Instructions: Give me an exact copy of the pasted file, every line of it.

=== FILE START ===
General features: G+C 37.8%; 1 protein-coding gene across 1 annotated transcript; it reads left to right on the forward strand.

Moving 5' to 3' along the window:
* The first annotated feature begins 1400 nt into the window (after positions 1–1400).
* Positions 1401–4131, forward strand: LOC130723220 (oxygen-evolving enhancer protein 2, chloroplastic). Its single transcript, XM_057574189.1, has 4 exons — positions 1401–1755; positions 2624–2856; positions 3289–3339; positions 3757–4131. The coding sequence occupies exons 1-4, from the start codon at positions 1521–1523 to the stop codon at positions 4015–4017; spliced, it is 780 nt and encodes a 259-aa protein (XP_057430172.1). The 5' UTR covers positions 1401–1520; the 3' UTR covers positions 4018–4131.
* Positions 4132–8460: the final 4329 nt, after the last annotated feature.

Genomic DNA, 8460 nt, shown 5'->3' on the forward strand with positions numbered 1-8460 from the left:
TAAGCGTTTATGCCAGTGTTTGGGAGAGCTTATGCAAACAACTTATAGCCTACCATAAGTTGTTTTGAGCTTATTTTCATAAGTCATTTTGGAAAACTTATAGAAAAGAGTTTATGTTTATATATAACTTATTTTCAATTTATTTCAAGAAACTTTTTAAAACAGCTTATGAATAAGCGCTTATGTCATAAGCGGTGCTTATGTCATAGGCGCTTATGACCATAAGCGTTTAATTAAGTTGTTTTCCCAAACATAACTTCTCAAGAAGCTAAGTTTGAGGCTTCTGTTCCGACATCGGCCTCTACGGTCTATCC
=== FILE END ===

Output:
General features: G+C 37.8%; 1 protein-coding gene across 1 annotated transcript; it reads left to right on the forward strand.

Moving 5' to 3' along the window:
* The first annotated feature begins 1400 nt into the window (after positions 1–1400).
* Positions 1401–4131, forward strand: LOC130723220 (oxygen-evolving enhancer protein 2, chloroplastic). Its single transcript, XM_057574189.1, has 4 exons — positions 1401–1755; positions 2624–2856; positions 3289–3339; positions 3757–4131. The coding sequence occupies exons 1-4, from the start codon at positions 1521–1523 to the stop codon at positions 4015–4017; spliced, it is 780 nt and encodes a 259-aa protein (XP_057430172.1). The 5' UTR covers positions 1401–1520; the 3' UTR covers positions 4018–4131.
* Positions 4132–8460: the final 4329 nt, after the last annotated feature.

Genomic DNA, 8460 nt, shown 5'->3' on the forward strand with positions numbered 1-8460 from the left:
TAAGCGTTTATGCCAGTGTTTGGGAGAGCTTATGCAAACAACTTATAGCCTACCATAAGTTGTTTTGAGCTTATTTTCATAAGTCATTTTGGAAAACTTATAGAAAAGAGTTTATGTTTATATATAACTTATTTTCAATTTATTTCAAGAAACTTTTTAAAACAGCTTATGAATAAGCGCTTATGTCATAAGCGGTGCTTATGTCATAGGCGCTTATGACCATAAGCGTTTAATTAAGTTGTTTTCCCAAACATAACTTCTCAAGAAGCTAAGTTTGAGGCTTCTGTTCCGACATCGGCCTCTACGGTCTATCC